Medical supply companies can also search for clinical metrics at healthcare facilities. Clinical metrics can include information about patient demographics, diagnoses, or discharges. But they also include a wide variety of different facility measures, including:

  • Number of staffed beds
  • Number of operating rooms
  • Total facility square footage, and
  • Average age of facility

Medical supply companies can use these metrics to sell products that are specific to unique facility needs.
Hospitals with 500 or more staffed beds have a greater need for supplies like bed linens, bed rails, or bed pans. Larger hospitals also have more demand for toilet paper, paper towel dispensers, and cleaning supplies.

Identifying these unique facility characteristics helps medical supply companies customize their sales messaging.

4. Requests for proposal (RFPs)

In Definitive’s Hospitals & IDNs database, users can search for requests for proposal (RFPs). Hospitals generate these requests when they need to solicit labor, services, or supplies.

Suppliers use RFPs to identify hospitals in need of medical supplies or surgical equipment. The RFPs cover a wide range of different supply requests. For instance, hospitals might submit a request for nitrile exam gloves. Hospitals also submit requests for specialized items like insulin pumps or surgical implants.

Other types of RFPs can be helpful for medical supply companies, as well. Construction requests reveal when a hospital is expanding or renovating their facility. If a hospital expands their surgical wing, they will need new supplies for each extra room. These supplies might include:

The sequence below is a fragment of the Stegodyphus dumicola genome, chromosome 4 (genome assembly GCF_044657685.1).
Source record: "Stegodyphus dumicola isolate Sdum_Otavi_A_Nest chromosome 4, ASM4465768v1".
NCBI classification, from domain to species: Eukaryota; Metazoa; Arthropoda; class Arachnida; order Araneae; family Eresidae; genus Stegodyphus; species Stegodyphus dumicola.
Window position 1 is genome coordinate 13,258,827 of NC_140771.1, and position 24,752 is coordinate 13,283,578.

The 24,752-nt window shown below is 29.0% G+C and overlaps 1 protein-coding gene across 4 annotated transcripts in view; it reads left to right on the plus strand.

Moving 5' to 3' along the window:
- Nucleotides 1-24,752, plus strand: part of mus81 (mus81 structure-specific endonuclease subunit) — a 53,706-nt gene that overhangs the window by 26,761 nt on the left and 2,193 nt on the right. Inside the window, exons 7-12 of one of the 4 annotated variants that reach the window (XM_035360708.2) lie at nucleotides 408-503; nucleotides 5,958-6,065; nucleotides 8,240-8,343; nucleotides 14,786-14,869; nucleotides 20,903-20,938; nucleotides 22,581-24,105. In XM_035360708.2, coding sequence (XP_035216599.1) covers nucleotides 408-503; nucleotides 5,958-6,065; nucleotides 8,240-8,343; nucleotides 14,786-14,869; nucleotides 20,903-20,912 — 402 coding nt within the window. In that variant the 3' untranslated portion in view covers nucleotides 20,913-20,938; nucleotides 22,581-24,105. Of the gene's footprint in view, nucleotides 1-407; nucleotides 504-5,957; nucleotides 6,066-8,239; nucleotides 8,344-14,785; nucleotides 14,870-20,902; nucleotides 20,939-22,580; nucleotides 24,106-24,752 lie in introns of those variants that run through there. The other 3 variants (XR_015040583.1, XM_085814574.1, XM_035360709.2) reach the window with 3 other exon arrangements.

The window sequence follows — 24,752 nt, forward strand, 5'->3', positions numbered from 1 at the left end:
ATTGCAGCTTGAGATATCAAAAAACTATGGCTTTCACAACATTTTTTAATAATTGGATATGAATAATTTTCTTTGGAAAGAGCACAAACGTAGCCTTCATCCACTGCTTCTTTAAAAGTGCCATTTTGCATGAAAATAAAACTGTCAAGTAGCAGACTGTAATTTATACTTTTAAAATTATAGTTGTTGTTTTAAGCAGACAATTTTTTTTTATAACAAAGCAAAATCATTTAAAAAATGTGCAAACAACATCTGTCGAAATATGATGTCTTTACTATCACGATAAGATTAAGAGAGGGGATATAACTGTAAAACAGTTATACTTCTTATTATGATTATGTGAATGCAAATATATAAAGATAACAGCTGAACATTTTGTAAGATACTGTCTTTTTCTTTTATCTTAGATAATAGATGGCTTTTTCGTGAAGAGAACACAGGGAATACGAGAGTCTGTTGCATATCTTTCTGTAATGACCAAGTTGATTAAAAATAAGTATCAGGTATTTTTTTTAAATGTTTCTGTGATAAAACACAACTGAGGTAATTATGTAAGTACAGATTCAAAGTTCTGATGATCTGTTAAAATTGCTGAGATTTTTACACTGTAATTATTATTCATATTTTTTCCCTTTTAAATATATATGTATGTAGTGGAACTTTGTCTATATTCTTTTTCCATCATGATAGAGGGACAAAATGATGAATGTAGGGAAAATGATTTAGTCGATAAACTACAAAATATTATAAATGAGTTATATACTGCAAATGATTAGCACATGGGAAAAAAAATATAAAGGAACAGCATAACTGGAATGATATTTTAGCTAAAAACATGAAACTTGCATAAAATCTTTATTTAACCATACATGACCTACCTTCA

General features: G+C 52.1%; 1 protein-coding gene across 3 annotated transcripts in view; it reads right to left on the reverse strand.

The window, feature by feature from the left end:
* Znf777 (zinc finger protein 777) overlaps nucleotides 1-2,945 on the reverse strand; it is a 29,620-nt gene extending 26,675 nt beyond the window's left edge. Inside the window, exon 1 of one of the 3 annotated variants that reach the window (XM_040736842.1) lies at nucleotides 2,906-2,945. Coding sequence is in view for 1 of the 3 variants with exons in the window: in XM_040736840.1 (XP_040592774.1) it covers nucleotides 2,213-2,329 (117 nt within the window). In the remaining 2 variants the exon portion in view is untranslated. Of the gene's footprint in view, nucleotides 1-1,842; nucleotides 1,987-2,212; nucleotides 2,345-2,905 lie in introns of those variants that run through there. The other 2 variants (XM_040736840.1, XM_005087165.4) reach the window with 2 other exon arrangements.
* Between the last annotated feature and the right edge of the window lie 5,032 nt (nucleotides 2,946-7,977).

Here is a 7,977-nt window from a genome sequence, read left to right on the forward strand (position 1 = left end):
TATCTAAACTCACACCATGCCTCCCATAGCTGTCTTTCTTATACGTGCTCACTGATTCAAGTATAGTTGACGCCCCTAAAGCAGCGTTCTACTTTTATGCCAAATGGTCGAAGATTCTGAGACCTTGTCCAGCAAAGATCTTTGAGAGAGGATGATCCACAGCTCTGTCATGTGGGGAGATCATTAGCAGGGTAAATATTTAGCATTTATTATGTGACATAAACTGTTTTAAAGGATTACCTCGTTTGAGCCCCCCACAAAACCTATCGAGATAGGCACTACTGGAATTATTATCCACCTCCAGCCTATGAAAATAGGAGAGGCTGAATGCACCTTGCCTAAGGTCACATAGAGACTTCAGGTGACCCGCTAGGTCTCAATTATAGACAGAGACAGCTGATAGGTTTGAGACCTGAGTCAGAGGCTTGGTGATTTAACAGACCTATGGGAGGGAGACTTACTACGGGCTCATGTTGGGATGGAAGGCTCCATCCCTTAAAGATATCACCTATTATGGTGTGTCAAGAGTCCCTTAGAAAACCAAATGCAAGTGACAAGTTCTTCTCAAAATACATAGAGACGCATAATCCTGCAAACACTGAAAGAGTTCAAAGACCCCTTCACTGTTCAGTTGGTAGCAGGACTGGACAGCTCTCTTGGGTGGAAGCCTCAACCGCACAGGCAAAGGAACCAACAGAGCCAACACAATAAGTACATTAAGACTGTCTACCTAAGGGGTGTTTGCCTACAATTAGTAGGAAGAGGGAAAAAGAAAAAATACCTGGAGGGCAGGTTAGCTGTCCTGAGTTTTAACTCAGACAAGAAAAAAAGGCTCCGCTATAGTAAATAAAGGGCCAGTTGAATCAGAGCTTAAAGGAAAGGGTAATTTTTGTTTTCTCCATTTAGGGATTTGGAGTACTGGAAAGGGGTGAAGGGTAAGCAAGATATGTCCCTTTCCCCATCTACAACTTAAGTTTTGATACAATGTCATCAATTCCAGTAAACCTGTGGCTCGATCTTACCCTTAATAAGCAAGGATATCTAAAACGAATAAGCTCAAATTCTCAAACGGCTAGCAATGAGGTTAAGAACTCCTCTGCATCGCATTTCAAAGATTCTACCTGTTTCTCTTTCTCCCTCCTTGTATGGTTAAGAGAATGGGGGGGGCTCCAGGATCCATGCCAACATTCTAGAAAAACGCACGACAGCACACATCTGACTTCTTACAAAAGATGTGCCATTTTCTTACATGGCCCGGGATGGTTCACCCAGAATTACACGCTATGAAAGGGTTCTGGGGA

• Operating tables
  • Surgical lights
  • Anesthesia machines, and
  • Surgical instruments

Searching for RFPs allows medical supply companies to quickly target new opportunities. It might also help supply companies anticipate facility needs.

5. Procedure volume by provider

In the Medical Claims database, supply companies can search for procedure volumes. Suppliers can use this to pinpoint providers performing high volumes of a procedure. This is particularly useful for companies manufacturing implants or other surgical supplies.

A company that manufactures tendon grafts might search for providers performing tendon-based surgeries like tendon repair procedures. This is an easy way for supply companies to find prospects who might have interest in their product.

With this search, supply companies can look for high-volume hospitals and physicians. They can also filter their results by state or region to allow for easier territory planning.

6. Executive contacts

In the Definitive Healthcare database, supply companies also search for healthcare executives. Supply companies can access contact information for executives at any of the following facility types:

Accessing this information allows medical supply companies to identify key contacts like key opinion leaders (KOLs), lead physicians, or C-level executives. Identifying KOLs and decision-makers helps supply companies set up sales conversations more quickly.